U.S. broadcasters said they’re near an agreement to share frequencies with the Defense Department, a move that could help free airwaves for use by mobile providers led by Verizon Wireless and AT&T Inc.
Broadcasters and the military “were able to arrive at a framework,” Rick Kaplan, an executive vice president with the National Association of Broadcasters, said in a news conference today. The trade group is “very confident” details will be resolved, he said.
The Pentagon will assign some of its functions to airwaves now used by broadcast television for live coverage of sporting events and emergencies, Kaplan said. The block cleared of defense functions can be added to frequencies to be offered for competitive auction by next year by the Federal Communications Commission.
“This arrangement allows the FCC to hold a successful auction while ensuring that local TV stations retain essential emergency news gathering spectrum,” Gordon Smith, president of the Washington-based broadcasters’ group, said in an e-mail.
The National Telecommunications and Information Administration, which coordinates federal airwaves use, in a letter today proposed altering frequency assignments to accommodate the proposed changes. The letter to the FCC was signed by Karl Nebbia, as associate administrator at NTIA, which is a Commerce Department arm.
President Barack Obama has set a goal of almost doubling the airwaves available for wireless devices such as smartphones and tablet computers by making an additional 500 megahertz available over 10 years.
The Obama administration is seeking to avert what officials have called a “spectrum crunch” that would occur as wireless networks’ capacity fails to meet growing demand from smartphones and tablet computers such as Apple Inc.’s iPhone and iPad.
Wireless providers have pushed for access to the airwaves the Pentagon will free up, in the swath designated 1755-to-1780 megahertz. The airwaves work well with those now used for wireless devices, and other countries have designated that block for commercial purposes, Christopher Guttman-McCabe, executive vice president at CTIA-The Wireless Association, a mobile providers’ trade group, told lawmakers at a June hearing.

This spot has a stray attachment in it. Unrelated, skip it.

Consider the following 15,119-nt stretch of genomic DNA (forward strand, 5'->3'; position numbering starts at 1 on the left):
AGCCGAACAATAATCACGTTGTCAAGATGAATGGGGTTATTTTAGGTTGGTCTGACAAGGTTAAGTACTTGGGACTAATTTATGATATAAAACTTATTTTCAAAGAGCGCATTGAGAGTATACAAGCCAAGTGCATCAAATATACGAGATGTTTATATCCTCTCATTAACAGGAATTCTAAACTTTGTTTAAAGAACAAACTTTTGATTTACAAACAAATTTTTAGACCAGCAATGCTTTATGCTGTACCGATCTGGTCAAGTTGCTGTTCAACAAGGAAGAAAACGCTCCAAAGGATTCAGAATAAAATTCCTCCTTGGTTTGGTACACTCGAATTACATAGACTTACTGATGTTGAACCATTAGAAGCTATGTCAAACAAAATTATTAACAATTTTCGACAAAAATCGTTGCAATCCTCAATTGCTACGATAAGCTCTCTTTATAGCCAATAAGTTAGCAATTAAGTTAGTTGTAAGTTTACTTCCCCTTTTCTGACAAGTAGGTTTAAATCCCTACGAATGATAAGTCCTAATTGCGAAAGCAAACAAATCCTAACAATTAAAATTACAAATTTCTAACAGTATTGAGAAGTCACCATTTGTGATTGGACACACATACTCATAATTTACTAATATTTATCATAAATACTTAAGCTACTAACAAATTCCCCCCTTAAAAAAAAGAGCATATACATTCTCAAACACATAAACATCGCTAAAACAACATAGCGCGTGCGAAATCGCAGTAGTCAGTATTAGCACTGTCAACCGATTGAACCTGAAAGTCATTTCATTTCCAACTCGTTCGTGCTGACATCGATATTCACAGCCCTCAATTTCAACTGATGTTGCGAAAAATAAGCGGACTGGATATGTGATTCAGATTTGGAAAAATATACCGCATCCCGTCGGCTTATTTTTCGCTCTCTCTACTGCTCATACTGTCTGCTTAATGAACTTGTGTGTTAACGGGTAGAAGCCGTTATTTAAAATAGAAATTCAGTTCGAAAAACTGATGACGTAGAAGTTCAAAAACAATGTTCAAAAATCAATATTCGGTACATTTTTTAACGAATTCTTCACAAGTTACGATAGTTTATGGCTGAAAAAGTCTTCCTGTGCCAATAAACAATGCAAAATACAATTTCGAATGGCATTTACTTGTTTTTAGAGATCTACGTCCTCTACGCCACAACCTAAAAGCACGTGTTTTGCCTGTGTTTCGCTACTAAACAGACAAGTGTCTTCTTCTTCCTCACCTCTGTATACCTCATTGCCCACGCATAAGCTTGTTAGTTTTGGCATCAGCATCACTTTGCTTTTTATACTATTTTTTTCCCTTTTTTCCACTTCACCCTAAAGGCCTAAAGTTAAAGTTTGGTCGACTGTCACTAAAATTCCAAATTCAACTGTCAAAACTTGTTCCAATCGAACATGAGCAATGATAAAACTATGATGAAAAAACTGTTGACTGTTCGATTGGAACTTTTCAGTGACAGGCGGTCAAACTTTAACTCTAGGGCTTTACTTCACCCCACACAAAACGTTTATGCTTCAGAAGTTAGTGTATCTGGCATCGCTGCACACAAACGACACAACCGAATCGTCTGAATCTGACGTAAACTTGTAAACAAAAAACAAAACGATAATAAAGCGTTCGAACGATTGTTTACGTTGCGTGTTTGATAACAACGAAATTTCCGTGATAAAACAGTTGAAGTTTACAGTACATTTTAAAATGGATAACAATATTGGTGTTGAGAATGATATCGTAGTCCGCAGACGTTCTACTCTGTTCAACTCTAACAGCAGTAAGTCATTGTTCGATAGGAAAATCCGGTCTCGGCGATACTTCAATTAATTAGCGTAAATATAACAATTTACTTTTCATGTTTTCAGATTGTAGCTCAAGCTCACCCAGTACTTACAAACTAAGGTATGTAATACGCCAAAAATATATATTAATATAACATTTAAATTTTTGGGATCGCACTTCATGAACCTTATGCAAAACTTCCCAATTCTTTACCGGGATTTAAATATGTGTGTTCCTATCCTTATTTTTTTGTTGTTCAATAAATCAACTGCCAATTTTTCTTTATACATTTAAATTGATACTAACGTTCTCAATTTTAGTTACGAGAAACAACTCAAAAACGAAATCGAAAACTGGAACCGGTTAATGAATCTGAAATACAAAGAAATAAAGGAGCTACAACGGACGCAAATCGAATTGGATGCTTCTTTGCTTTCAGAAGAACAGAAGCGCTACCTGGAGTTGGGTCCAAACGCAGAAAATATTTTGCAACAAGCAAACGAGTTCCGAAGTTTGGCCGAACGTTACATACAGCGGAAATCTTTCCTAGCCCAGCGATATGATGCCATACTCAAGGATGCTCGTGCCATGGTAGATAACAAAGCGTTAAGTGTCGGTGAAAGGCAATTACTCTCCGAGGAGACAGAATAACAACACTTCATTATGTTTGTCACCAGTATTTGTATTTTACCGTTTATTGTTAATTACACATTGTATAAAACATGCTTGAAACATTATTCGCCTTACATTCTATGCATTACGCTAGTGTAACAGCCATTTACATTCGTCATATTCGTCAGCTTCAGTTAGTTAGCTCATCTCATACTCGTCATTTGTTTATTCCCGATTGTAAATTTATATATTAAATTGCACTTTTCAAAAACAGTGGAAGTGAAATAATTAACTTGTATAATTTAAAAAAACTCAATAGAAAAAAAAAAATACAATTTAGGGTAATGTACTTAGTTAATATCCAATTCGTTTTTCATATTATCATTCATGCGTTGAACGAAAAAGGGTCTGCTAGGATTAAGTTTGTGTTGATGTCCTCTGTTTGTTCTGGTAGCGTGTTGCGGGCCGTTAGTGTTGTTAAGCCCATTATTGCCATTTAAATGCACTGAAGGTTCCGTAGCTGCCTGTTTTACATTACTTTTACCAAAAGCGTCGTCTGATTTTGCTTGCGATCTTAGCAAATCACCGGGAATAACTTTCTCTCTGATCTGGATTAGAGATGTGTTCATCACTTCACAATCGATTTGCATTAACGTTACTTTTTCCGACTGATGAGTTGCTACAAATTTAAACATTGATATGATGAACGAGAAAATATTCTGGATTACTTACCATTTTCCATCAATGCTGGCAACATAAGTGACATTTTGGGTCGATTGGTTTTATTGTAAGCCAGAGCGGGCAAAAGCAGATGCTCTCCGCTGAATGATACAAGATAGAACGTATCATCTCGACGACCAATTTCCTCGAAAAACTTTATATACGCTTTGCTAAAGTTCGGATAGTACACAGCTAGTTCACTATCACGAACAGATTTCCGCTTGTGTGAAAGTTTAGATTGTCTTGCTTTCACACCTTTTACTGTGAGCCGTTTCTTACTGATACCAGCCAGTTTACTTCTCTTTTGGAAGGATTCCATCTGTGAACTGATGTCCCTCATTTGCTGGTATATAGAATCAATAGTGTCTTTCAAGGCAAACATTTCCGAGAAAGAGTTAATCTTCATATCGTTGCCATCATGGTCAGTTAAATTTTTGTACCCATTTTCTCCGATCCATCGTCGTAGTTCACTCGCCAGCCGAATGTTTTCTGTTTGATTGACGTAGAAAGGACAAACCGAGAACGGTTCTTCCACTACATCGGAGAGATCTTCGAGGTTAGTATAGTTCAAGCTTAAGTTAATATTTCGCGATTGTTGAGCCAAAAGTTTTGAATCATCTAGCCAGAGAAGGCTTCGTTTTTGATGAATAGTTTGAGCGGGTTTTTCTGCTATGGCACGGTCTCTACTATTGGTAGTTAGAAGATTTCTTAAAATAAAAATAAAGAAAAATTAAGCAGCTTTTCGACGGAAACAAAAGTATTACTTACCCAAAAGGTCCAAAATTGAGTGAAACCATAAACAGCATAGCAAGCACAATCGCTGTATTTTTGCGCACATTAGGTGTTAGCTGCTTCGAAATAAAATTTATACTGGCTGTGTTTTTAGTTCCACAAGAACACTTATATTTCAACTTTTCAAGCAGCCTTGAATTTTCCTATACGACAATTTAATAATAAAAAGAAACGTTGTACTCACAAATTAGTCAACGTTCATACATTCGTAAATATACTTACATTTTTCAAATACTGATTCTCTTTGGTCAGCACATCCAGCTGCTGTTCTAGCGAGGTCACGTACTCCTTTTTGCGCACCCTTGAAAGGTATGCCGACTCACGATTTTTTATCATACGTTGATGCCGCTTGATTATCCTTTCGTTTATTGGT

Senator Jay Rockefeller, the West Virginia Democrat who is chairman of the Commerce Committee, said the letter from NTIA moves the U.S. “one step closer to maximizing auction revenues.” Senator John Thune, a South Dakota Republican, said the NTIA had produced a “roadmap” that “marks a critical step” toward auctioning airwaves.
The NTIA letter drew praise from the trade group representing U.S. mobile providers.
It is “an important step forward to ensuring the U.S. wireless industry has access to additional licensed spectrum to meet continued consumer demand,” Scott Bergmann, a vice president at the Washington-based CTIA-The Wireless Association, said in an e-mailed statement.
The Pentagon is pursuing “balanced approaches” to protect military operations while making airwaves available for others, said Air Force Lieutenant Colonel Damien Pickart, a Defense Department spokesman.
Defense systems in the airwaves include satellite-launch and orbit-control operations, electronic warfare and air-combat training, Teresa Takai, the Defense Department’s chief information officer, said at the June hearing in the U.S. House.
The military would need access to replacement airwaves, funding and time to make the changes requested, Takai said.
In a July letter, Takai said some functions could remain in the 1755-to-1780 swath on a shared basis with commercial users. Precision-guided munitions, microwave links and surveillance could move to new airwaves, Takai said.
The FCC has said it wants to auction the airwaves as early as September 2014. Bidders could include largest U.S. wireless provider Verizon, No. 2 AT&T, third-largest carrier Sprint Corp. and fourth-largest T-Mobile US Inc.
The FCC also plans an airwaves sale to begin in January. Dish Network Corp. has pledged to participate.
Federal agencies use much of the most valuable airwaves, Representative Anna Eshoo, a California Democrat, said at the June hearing.
“Federal agencies have a responsibility to ensure efficient use and maximum benefit of this scarce resource just as wireless companies do,” Eshoo said.